Tuesday, January 5, 2010

Exfanding Review: Seven Samurai

This past Wednesday, Nathaniel, guest poster neko-chan, and I celebrated the comic book skip week in a fitting way--we continued the plunge into our brand-new fandom: the films of Akira Kurosawa. For our fifth and final formal foray into the work of the internationally famous Japanese filmmaker, we watched Seven Samurai, which was the longest--and generally best-liked--of the films we've seen so far.

Let's start with the obligatory, what was Seven Samurai about question, shall we?

Alex: Sounds good. Seven Samurai is about a small farming village that is on the verge of being wiped out by violent rebels. At their collective wits' end, and terrified of what the future may hold, the villagers seek advice from their elder, who tells them to hire samurai to help defend their home.

After being rejected by many different samurai, one finally agrees to help--accepting payment in food because he is a noble soul. This samurai, named Kambei, immediately sets out to find others to help him defend the village.

Seven SamuraiKambei, along with four other seasoned ronin, one young samurai apprentice, and a farmer (Kikuchiyo, played by Toshiro Mifune) whom they accept as a samurai, become tasked with training the villagers and preparing them for the imminent attack from the rebels.

The battle between villagers and rebels comes in the last hour or so of the film, and leads to...






...the samurai and the villagers defeating the rebels and successfully defending their village. [END SPOILERS]

Nathaniel: Yeah, I don't think there's anything I need to add here.

Seven Samurai sampleWhat modern film/films might you compare Seven Samurai to?

Alex: Well, the obvious answer is The Magnificent Seven, which was based on Kurosawa's epic. But that film was made in 1960, just six years after Samurai. No, I'm gonna go with (and I know this is cheating, since it was a book first), The Lord of the Rings: The Two Towers. Interestingly, Tolkien's second book in the trilogy was written in 1954, the same year that Kurosawa's film was released in theaters.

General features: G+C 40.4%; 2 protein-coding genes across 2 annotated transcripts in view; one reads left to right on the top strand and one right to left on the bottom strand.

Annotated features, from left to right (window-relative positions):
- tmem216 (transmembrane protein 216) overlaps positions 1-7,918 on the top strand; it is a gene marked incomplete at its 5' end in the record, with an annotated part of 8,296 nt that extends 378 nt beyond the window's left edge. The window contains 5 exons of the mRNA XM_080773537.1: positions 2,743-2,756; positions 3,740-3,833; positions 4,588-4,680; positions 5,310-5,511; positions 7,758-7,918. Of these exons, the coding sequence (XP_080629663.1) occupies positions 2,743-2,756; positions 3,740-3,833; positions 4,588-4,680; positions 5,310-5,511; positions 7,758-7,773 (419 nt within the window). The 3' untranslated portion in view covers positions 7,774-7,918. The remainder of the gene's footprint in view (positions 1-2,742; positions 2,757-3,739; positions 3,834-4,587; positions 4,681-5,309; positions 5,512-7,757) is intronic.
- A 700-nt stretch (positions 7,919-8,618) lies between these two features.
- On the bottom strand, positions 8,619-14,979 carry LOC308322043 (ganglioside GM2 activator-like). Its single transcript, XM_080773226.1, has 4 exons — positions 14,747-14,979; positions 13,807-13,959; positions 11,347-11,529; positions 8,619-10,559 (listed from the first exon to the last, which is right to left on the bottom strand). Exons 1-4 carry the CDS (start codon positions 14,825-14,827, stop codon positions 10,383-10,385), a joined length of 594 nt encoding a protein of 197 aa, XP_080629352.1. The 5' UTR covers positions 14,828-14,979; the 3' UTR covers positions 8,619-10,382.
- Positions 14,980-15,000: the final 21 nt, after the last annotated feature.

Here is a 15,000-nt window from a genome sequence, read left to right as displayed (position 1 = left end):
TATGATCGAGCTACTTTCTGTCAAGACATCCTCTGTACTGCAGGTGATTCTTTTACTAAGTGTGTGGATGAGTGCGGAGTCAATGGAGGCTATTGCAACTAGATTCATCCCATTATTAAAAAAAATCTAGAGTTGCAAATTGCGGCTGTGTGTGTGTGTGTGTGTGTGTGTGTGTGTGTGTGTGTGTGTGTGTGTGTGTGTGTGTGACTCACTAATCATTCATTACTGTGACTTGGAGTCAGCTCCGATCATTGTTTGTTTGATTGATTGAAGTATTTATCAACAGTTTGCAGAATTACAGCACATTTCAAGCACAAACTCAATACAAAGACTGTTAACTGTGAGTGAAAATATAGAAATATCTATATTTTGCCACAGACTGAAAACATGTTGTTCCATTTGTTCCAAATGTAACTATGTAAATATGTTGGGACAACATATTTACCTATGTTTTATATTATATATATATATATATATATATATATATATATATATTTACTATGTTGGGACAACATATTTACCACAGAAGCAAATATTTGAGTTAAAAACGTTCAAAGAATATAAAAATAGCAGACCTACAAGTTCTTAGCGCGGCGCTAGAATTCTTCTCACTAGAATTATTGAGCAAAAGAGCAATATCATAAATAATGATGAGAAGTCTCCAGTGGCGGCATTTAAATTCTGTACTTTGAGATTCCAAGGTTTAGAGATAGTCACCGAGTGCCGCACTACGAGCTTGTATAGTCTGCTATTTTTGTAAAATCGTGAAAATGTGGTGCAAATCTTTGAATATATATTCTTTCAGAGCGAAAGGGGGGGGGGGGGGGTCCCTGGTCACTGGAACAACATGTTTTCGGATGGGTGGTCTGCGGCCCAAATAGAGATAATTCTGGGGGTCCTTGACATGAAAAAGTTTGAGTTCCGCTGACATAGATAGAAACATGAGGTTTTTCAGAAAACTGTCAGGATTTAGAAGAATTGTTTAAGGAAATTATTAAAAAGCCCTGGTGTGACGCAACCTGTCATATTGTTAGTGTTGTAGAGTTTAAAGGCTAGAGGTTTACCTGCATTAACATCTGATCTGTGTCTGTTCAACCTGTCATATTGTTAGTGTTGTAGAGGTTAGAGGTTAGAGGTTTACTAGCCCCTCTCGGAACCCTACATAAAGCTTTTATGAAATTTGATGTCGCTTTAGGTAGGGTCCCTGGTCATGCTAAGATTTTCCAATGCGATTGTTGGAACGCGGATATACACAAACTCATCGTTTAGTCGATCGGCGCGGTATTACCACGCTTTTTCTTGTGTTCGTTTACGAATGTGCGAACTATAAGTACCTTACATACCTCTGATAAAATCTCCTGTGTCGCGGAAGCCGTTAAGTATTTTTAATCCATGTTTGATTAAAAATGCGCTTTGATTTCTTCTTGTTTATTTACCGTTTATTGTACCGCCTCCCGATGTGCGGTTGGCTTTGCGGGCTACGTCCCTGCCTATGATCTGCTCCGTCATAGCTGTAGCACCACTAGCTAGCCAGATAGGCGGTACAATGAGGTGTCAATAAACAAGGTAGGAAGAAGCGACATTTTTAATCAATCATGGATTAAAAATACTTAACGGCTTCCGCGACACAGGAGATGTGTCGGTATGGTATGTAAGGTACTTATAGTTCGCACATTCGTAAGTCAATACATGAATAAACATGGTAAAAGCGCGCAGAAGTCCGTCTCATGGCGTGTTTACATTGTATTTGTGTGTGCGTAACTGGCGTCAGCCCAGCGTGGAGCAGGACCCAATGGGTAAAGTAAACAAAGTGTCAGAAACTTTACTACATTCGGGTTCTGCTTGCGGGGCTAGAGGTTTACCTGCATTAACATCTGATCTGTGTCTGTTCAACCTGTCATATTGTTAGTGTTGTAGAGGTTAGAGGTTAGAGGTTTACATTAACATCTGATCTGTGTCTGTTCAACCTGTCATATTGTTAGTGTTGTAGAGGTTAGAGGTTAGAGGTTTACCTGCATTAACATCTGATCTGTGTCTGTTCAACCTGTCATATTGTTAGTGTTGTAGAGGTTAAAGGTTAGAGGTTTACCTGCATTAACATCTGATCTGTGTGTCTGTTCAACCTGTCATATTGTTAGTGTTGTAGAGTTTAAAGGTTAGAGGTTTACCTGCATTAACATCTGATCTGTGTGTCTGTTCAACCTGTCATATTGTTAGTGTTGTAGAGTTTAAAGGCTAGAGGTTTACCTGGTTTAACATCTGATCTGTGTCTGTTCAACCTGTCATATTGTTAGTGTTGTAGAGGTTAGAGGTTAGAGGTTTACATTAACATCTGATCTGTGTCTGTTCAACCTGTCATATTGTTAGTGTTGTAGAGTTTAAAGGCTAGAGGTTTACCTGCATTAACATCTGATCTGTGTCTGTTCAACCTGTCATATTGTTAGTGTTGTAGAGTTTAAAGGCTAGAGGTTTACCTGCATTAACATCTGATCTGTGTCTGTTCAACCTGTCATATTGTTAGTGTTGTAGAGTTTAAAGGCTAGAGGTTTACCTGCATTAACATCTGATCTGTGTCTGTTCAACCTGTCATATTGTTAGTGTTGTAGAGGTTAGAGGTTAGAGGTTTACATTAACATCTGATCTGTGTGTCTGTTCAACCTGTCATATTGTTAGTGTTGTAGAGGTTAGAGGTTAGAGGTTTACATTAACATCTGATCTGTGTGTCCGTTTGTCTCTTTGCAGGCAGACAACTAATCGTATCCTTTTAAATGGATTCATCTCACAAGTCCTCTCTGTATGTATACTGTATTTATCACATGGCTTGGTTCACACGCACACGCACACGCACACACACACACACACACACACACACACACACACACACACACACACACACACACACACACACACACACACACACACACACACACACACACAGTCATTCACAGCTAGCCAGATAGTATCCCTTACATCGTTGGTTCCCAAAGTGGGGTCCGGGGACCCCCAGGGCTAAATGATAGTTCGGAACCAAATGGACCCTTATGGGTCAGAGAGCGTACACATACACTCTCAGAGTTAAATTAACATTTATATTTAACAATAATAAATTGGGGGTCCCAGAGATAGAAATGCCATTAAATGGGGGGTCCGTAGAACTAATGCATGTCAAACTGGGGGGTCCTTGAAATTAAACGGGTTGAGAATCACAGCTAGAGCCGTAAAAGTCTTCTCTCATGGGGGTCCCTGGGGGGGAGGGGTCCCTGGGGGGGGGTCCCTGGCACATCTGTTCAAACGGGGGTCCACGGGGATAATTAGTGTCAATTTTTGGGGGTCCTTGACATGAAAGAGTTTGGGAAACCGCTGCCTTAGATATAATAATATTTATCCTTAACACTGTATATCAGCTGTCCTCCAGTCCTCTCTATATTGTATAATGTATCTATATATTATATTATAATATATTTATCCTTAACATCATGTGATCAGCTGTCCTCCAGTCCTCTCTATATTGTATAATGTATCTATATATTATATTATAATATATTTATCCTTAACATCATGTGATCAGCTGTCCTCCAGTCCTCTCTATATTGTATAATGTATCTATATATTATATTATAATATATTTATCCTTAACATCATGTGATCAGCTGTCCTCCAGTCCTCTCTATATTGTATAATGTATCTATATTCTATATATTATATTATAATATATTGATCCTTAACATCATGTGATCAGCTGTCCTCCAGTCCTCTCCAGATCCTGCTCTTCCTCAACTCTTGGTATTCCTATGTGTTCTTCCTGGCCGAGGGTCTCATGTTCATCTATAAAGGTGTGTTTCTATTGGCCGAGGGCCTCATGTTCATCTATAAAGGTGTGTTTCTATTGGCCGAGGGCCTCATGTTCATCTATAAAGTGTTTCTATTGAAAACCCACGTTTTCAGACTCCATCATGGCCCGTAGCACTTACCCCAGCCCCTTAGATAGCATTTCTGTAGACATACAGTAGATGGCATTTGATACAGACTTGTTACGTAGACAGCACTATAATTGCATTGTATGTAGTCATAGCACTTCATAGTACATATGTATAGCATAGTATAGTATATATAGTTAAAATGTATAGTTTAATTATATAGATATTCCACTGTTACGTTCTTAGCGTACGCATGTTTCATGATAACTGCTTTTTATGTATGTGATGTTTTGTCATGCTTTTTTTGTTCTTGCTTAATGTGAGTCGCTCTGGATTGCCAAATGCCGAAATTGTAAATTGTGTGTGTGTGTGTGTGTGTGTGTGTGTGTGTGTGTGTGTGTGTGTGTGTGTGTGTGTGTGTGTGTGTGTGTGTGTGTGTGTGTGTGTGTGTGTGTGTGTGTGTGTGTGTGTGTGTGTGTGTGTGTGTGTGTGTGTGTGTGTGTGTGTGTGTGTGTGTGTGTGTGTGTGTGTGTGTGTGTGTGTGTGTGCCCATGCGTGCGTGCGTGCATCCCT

It's a coincidence, sure, but a pretty cool one.

I'll speak mostly to the film version of Two Towers, though, because as we watched Samurai, I kept thinking about Peter Jackson, and that film. Much of Samurai is spent anticipating the attack from the rebels. We're in the (now fortified, thanks to the samurai) village, and as the film moves along, we grow just as anxious as the villagers, awaiting the battle.

This was done very effectively, and it really helped put me in the film.

I got a similar feeling while watching Two Towers--that pit in my stomach I developed while thinking about putting myself in the position of one of the fighters. What must it be like days and days before the battle, not knowing exactly when the enemy will strike? Or how about when you finally see the enemy on the horizon, lined up in rows and rows, and you know you're outnumbered?

Kurosawa was able to build up the anticipation for the final battle, and the end result was perfect. Just like in Two Towers, the final battle in Samurai was epic and wonderfully choreographed and filmed.

Nathaniel: What he said.

Seven Samurai horsemenCompare this Kurosawa film to the others you've seen.

Alex: Um, that's not a question. But OK. While I previously stated that Rashomon was my favorite of the five movies we've watched, I need to change that answer. I was totally engrossed in Samurai, from beginning to end. Considering it's an over-three-hour long film, that's saying something, especially with my modern, "let's blow some stuff up and go home" movie-going sensibilities.

Nathaniel: It's strange; of the five films we watched--and please allow me to explain what I mean before you get upset--Seven Samurai was the least distinctive. My experience of The Hidden Fortress was characterized by a lot of "Whoa! I've never seen that in a '50s movie!" moments; Ran was extremely colorful and had a tremendous amount of exposition; Yojimbo felt very much like a Japanese cowboy movie; Rashomon felt very much like a stage play, but Seven Samurai... Maybe I haven't had enough time to reflect on it yet, but no single aspect of the movie stood out as heavily as anything I saw in the other films, but that's by no means a bad thing.

Seven Samurai was not so much a movie as it was an expertly crafted story that happened to have been told through the medium of film. In the other four movies, I'd occasionally pick out specific elements such as a particular actor's performance or a unique camera shot that would take me out of the movie a little bit because I felt moved to analyze it on the spot.